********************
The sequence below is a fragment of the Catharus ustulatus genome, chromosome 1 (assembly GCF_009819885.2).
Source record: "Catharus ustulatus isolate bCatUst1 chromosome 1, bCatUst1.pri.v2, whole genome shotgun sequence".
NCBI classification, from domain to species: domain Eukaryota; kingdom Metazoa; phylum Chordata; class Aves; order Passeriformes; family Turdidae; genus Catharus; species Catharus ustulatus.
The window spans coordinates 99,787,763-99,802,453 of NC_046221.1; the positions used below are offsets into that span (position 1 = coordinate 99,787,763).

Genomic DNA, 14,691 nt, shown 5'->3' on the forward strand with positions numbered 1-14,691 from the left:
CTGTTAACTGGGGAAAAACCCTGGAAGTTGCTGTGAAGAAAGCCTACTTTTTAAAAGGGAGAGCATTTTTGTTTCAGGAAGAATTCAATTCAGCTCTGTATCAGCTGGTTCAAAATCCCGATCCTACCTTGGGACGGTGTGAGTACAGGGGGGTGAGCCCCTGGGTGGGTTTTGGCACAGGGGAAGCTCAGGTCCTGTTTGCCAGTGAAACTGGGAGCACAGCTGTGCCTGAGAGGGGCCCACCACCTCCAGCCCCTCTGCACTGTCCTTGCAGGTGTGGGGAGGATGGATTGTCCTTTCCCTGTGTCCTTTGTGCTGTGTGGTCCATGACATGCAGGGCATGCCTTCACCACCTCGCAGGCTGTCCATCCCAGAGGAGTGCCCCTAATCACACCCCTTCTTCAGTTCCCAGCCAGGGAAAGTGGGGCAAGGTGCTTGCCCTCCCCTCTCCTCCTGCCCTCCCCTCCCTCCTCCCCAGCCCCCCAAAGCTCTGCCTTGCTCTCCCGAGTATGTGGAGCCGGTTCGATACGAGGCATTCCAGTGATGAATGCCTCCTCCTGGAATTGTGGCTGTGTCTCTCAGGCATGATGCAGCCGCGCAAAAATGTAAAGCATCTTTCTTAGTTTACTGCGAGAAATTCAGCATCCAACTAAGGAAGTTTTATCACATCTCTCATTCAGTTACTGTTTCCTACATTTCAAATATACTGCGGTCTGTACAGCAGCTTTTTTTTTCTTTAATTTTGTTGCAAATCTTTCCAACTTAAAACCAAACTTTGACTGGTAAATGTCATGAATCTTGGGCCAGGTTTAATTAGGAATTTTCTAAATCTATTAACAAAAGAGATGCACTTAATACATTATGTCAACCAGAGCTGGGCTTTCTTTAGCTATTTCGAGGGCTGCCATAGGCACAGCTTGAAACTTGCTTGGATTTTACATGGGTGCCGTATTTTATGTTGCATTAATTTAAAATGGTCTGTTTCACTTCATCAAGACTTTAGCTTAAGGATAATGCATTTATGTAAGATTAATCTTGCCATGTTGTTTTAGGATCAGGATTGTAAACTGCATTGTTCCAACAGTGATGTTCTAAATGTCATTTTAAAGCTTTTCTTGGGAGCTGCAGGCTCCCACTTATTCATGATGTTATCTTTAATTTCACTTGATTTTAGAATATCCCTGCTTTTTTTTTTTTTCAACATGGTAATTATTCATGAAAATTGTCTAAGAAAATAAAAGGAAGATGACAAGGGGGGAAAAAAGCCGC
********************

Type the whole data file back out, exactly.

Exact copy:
The sequence below is a fragment of the Catharus ustulatus genome, chromosome 1 (assembly GCF_009819885.2).
Source record: "Catharus ustulatus isolate bCatUst1 chromosome 1, bCatUst1.pri.v2, whole genome shotgun sequence".
NCBI classification, from domain to species: domain Eukaryota; kingdom Metazoa; phylum Chordata; class Aves; order Passeriformes; family Turdidae; genus Catharus; species Catharus ustulatus.
The window spans coordinates 99,787,763-99,802,453 of NC_046221.1; the positions used below are offsets into that span (position 1 = coordinate 99,787,763).

Genomic DNA, 14,691 nt, shown 5'->3' on the forward strand with positions numbered 1-14,691 from the left:
CTGTTAACTGGGGAAAAACCCTGGAAGTTGCTGTGAAGAAAGCCTACTTTTTAAAAGGGAGAGCATTTTTGTTTCAGGAAGAATTCAATTCAGCTCTGTATCAGCTGGTTCAAAATCCCGATCCTACCTTGGGACGGTGTGAGTACAGGGGGGTGAGCCCCTGGGTGGGTTTTGGCACAGGGGAAGCTCAGGTCCTGTTTGCCAGTGAAACTGGGAGCACAGCTGTGCCTGAGAGGGGCCCACCACCTCCAGCCCCTCTGCACTGTCCTTGCAGGTGTGGGGAGGATGGATTGTCCTTTCCCTGTGTCCTTTGTGCTGTGTGGTCCATGACATGCAGGGCATGCCTTCACCACCTCGCAGGCTGTCCATCCCAGAGGAGTGCCCCTAATCACACCCCTTCTTCAGTTCCCAGCCAGGGAAAGTGGGGCAAGGTGCTTGCCCTCCCCTCTCCTCCTGCCCTCCCCTCCCTCCTCCCCAGCCCCCCAAAGCTCTGCCTTGCTCTCCCGAGTATGTGGAGCCGGTTCGATACGAGGCATTCCAGTGATGAATGCCTCCTCCTGGAATTGTGGCTGTGTCTCTCAGGCATGATGCAGCCGCGCAAAAATGTAAAGCATCTTTCTTAGTTTACTGCGAGAAATTCAGCATCCAACTAAGGAAGTTTTATCACATCTCTCATTCAGTTACTGTTTCCTACATTTCAAATATACTGCGGTCTGTACAGCAGCTTTTTTTTTCTTTAATTTTGTTGCAAATCTTTCCAACTTAAAACCAAACTTTGACTGGTAAATGTCATGAATCTTGGGCCAGGTTTAATTAGGAATTTTCTAAATCTATTAACAAAAGAGATGCACTTAATACATTATGTCAACCAGAGCTGGGCTTTCTTTAGCTATTTCGAGGGCTGCCATAGGCACAGCTTGAAACTTGCTTGGATTTTACATGGGTGCCGTATTTTATGTTGCATTAATTTAAAATGGTCTGTTTCACTTCATCAAGACTTTAGCTTAAGGATAATGCATTTATGTAAGATTAATCTTGCCATGTTGTTTTAGGATCAGGATTGTAAACTGCATTGTTCCAACAGTGATGTTCTAAATGTCATTTTAAAGCTTTTCTTGGGAGCTGCAGGCTCCCACTTATTCATGATGTTATCTTTAATTTCACTTGATTTTAGAATATCCCTGCTTTTTTTTTTTTTCAACATGGTAATTATTCATGAAAATTGTCTAAGAAAATAAAAGGAAGATGACAAGGGGGGAAAAAAGCCGC